Researchers at the Universities of Oxford and Edinburgh have announced the formalisation of the Pango Network, an international team of experts to oversee the identification and naming of different lineages of SARS-CoV-2 virus.
The team behind the widely used virus names such as B.1.1.7 and P.1 have published the details of their managing committees and the rules that govern the naming of variants on their new website.
Founded by Oliver Pybus at the University of Oxford and Andrew Rambaut at the University of Edinburgh, and supported by the Oxford Martin School, the Pango Network is a resource for scientists, public health specialists, journalists, and other stakeholders worldwide who need to communicate clearly about the different genetic types and variants of SARS-CoV-2.
It’s great that the Pango system has proved useful to researchers around the world. We’re pleased to announce our new committee structure and website that explains clearly and openly how the nomenclature works
The lineages and their names are decided by a small team in two committees, made up of experts from around the world who analyse virus genomic information and make a judgement about whether a new lineage is warranted. Members of the team, and the rules they use to designate new lineages, can be found on the Pango Network website.
Most scientists studying the pandemic believe that we will not be able to completely eliminate COVID-19, and that vaccines will be key to the long-term management of the virus. The Pango nomenclature has been created with this future in mind and provides a consistent system for tracking various SARS-CoV-2 outbreaks across the world. By using Pango to categorise different lineages, professionals can better understand virus transmission and spread and make informed decisions about public health responses.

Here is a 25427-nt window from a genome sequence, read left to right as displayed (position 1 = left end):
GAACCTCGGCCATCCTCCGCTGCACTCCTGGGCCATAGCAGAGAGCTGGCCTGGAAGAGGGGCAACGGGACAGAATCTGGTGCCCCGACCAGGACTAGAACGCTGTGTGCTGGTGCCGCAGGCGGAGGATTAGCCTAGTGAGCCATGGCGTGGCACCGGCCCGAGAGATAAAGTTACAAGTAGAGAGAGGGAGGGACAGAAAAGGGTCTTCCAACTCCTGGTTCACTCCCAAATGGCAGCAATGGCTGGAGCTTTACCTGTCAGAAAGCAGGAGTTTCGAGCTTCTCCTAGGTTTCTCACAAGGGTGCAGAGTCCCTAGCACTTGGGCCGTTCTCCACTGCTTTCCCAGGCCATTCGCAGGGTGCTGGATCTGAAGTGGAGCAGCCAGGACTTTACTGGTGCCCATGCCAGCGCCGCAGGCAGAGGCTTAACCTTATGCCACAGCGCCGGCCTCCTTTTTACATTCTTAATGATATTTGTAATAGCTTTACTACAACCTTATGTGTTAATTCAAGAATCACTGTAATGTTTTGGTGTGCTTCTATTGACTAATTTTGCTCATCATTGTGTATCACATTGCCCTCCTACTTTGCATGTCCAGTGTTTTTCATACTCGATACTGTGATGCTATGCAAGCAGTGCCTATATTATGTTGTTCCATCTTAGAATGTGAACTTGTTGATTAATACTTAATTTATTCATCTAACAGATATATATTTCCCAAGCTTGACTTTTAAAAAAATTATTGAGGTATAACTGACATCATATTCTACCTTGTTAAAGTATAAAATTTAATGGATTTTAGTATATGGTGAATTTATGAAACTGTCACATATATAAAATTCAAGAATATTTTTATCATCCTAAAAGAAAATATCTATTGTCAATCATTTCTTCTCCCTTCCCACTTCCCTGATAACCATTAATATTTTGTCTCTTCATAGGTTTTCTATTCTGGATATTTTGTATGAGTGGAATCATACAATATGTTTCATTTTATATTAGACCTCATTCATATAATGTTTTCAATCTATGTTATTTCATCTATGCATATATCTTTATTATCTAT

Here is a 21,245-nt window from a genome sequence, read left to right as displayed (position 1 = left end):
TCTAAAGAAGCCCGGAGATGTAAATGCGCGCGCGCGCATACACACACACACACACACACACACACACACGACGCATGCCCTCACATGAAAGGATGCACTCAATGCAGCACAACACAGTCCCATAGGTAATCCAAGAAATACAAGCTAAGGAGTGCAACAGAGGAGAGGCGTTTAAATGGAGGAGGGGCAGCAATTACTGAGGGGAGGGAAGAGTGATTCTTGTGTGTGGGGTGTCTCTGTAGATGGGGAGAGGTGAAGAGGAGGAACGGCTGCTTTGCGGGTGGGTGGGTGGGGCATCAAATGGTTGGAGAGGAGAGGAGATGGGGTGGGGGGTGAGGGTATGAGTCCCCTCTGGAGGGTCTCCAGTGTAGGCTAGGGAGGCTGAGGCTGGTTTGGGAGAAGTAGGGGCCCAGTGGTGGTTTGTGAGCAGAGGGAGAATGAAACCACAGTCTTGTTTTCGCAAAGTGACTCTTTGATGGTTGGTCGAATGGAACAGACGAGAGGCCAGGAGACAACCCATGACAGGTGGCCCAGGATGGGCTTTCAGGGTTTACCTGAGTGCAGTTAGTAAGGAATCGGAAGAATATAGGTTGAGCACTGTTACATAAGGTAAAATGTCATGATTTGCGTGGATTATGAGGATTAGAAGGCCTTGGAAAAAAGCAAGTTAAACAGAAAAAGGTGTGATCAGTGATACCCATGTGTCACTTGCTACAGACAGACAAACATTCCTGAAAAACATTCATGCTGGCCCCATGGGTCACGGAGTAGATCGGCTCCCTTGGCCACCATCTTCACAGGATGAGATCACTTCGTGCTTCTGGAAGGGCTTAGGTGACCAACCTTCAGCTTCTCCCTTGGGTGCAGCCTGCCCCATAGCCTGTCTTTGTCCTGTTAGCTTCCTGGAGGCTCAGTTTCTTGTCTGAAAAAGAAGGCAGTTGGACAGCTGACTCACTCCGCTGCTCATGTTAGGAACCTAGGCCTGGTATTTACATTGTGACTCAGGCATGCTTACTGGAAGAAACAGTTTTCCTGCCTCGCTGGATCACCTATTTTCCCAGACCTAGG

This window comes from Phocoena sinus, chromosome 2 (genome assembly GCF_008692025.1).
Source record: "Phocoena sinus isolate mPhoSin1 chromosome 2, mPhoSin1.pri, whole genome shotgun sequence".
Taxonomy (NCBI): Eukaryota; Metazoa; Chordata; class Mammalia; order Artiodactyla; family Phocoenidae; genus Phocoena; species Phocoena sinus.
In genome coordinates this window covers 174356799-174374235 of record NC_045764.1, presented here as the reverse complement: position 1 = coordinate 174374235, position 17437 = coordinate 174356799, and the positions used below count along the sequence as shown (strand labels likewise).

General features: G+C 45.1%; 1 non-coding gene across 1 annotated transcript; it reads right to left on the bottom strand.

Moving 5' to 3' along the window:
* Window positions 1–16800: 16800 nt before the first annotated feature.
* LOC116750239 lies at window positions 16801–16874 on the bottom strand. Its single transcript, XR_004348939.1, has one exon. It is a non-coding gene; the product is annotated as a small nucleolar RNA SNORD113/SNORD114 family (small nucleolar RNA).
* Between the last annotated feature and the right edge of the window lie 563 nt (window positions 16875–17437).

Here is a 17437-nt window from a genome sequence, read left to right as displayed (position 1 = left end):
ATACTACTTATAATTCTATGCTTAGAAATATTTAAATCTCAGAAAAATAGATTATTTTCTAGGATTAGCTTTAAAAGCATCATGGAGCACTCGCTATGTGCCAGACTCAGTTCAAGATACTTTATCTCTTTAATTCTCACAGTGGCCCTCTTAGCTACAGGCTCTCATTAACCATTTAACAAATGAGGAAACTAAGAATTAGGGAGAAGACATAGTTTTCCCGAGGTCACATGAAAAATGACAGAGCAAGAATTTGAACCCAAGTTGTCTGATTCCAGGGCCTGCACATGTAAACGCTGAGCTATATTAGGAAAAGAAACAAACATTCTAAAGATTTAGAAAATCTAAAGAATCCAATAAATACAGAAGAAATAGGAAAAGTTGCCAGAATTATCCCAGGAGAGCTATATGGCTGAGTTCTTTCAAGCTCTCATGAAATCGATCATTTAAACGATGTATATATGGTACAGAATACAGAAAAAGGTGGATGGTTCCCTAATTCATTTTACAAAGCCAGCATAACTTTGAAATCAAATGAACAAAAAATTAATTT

Pango was inspired by the influenza virus naming system which is an established system that informs vaccination plans and public health decisions. However, the Pango team introduced a number of innovations, including a flexible set of designation criteria to adapt to changing circumstances. Further the Pango nomenclature limits lineage names to a maximum of four levels of ancestry, to ensure lineage names don’t get too long.
By using Pango to categorise different lineages, professionals can better understand virus transmission and spread and make informed decisions about public health responses
Many of the lineages reported in the media start with the letter B. This is because B is one of two lineages that emerged during at the start of the pandemic in early 2020. The first named lineage that evolves from this strain is then called B.1 - the dot is important because it identifies the next generation in the chain. When chain of ancestry gets too long the lineage names are given an alias to shorten them again. For example, the variant of concern spreading in Brazil is known as P.1 rather than B.18.104.22.168.
Prof Oliver Pybus said: 'It’s great that the Pango system has proved useful to researchers around the world. We’re pleased to announce our new committee structure and website that explains clearly and openly how the nomenclature works.'
Áine O’Toole, chair of the Lineage Designation Committee said: 'We're very excited to expand the Pango Network. Having a dedicated committee will allow us to track the development of SARS-CoV-2 transmission into the future. We invite researchers from around the world to contribute by submitting suggestions so that the Pango system continues to reflect the global diversity of circulating virus.'
Find out more on the Pango Network website.